Irrigation of sports fields, golf courses, parks and other recreational facilities is practiced but on a limited scale. An exception is in the city of Cape Town, where 20ML/day reclaimed from the Potsdam WWTP, is for this agricultural use [10] [18] . Similarly in Polokwane SAB Miller’s manufacturing plant treats its wastewater and uses the effluent for irrigation of adjacent apple orchards [19] . A proposal to supply small scale farmers or resource poor agriculture in the Southern Gauteng region with locally treated municipal effluent was rejected previously. This was because of the fear that point source salt loading will find its way back into the Vaal River through difficult to monitor diffuse source from run-off, hence irrigation is not part of the results of this study [20] .

The aim of the investigation was to characterize influent and effluent’s physical, chemical and microbiological determinants of the four SDM’s wastewater treatment plants (WWTPs) for potential of water reclamation and reuse consideration in the area. This was done by comparing these determinants to worldwide water quality criteria and standards of reuse which can determine suitable treatment technology options.

Geographical context

The SDM is part of the strong urban and industrial southern Johannesburg- Vereeniging-Vanderbijlpark complex of the Upper Vaal WMA [21] [22] . Influent and effluent data of four WWTPs in the SDM, three in the Emfuleni local municipality (ELM) and one in the Midvaal local municipality (MLM) was used to assess the viability of water reuse (Figure 1). WWTP1 in ELM (26˚34'29.03''S and 27˚49'2.64''E) is the largest WWTP in the region (>100 ML/day), receives part of its sewer inflows from ELM and across its border from south of Johannesburg and MLM [23] [24] . WWTP2 (36 ML/day) in ELM, (26˚41'38.67''S and 27˚45'43.10''E), receives its influent from the Vanderbijlpark area. WWTP1 and 2 discharge their final effluent into the Rietspruit River [25] .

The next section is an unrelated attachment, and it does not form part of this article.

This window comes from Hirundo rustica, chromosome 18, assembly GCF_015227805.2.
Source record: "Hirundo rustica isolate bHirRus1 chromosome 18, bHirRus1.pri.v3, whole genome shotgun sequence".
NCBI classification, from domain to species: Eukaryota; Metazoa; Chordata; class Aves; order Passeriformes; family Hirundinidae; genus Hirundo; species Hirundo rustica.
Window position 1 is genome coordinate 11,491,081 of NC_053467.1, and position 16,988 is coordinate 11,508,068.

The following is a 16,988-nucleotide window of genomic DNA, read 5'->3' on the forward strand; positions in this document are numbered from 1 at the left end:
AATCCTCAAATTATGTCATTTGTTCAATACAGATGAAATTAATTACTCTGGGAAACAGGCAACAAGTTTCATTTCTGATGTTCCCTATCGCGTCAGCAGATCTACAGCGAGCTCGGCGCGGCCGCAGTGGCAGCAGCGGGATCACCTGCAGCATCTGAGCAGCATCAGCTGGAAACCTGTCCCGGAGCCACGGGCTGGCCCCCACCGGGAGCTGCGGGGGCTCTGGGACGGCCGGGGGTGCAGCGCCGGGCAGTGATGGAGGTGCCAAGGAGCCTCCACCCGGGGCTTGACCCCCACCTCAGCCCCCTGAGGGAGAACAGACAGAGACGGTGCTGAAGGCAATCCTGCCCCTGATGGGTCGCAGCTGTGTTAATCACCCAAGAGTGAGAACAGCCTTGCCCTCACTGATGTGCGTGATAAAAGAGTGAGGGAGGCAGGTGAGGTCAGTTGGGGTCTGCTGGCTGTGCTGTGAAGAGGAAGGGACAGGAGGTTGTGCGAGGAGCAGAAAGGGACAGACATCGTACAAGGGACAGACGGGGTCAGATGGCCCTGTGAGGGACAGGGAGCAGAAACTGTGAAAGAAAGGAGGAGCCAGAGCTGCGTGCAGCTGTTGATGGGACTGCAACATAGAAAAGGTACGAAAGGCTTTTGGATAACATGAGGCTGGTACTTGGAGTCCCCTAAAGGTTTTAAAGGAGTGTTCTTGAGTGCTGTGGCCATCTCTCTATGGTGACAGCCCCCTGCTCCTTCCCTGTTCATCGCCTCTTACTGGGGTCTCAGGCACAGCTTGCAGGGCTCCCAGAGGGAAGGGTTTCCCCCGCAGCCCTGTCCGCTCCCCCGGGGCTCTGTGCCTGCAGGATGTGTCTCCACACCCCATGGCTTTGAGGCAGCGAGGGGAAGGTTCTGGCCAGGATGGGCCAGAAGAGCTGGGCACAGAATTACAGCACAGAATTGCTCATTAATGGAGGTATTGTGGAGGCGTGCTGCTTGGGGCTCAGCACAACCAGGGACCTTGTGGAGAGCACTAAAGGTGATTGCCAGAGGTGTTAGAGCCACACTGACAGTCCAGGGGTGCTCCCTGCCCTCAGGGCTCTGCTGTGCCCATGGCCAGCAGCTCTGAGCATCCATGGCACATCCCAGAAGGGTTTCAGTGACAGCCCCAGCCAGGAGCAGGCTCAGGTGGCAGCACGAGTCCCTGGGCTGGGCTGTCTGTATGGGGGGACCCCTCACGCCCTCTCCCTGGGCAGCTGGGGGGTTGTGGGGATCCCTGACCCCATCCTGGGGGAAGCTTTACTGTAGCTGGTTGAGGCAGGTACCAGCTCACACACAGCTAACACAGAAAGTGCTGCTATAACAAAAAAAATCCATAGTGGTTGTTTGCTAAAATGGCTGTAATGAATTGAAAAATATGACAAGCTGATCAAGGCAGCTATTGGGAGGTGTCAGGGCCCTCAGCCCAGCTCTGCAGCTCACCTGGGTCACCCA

WWTP3 (26˚40'20.88''S and 27˚53'43.96''E) in ELM, treats effluent from Vereeniging, Sharpeville, Kwaggastroom and effluent from MLM’s Risiville, Duncanville Ext. 3, Mackay and Uitvlugt [23] . WWTP4 in MLM (26˚34'58.60''S and 27˚58'24.62''E) exceeding over design capacity 8 ML/day producing 16.8 ML/day dry weather flow, discharges mainly Meyerton and Henley-on-Klip treated effluent into the Klip River [26] [27] [28] .

Figure 1. Geographical context of study area (adapted from [27] ).

2. Materials and Methods

Sampling was conducted every second week from January 2012 to December 2013 at the four SDM’s WWTPs to determine the physical, chemical and microbiological parameters. The specific parameters include chemical oxygen demand (COD), total suspended solids (TSS), nutrients, trace metals, conductivity, total dissolved solids (TDS), alkalinity, chlorides, sulphates, pH, E. coli and faecal coliforms. The data was analyzed to test the viability of different reuse options and technology required based on comparison with existing international and national water quality standards and criteria.

3. Results and Discussion